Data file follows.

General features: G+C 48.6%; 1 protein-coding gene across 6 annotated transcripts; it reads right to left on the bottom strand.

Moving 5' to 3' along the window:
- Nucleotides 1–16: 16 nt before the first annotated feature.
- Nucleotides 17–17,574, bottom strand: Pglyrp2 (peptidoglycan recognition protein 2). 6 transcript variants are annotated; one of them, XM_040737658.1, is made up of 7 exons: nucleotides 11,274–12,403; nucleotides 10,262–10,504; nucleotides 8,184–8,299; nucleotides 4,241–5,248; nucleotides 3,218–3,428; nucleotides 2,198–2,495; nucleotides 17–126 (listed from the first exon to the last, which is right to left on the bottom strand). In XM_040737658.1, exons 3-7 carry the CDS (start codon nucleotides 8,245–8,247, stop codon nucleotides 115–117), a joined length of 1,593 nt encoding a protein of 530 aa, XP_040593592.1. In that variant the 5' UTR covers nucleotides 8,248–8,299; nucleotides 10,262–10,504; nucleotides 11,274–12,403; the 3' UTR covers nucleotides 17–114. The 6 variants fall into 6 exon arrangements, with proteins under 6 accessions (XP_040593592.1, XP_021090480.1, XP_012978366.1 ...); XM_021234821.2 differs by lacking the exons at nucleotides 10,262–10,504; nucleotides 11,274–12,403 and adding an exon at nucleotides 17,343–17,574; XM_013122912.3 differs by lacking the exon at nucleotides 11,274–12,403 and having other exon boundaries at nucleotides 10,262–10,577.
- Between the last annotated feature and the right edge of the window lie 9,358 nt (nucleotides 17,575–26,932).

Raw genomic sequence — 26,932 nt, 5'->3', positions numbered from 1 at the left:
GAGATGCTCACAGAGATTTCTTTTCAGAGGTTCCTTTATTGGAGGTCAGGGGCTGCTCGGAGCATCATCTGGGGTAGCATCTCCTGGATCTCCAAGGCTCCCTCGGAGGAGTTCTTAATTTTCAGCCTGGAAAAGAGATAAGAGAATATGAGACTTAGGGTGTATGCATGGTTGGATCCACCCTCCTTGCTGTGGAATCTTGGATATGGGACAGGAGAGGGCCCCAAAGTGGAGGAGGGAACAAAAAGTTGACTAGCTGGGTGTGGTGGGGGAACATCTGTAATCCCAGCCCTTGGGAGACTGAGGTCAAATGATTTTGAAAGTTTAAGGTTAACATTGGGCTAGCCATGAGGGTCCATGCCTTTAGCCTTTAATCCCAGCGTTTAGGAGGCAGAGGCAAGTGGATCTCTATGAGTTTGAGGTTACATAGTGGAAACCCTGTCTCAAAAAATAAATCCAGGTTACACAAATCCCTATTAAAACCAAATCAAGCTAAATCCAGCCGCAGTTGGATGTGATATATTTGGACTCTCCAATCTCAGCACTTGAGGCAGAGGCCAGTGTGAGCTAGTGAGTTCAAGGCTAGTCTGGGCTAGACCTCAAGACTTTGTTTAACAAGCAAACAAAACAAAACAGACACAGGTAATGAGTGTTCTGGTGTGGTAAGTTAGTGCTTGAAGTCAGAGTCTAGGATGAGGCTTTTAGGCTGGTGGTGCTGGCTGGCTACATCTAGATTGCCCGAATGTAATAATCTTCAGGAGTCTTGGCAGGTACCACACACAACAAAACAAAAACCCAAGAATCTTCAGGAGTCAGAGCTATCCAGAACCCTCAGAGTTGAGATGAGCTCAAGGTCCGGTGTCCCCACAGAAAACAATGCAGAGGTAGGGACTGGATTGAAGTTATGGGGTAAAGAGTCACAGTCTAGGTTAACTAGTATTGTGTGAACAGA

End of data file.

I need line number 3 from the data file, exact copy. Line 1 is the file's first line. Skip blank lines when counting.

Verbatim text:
- Nucleotides 1–16: 16 nt before the first annotated feature.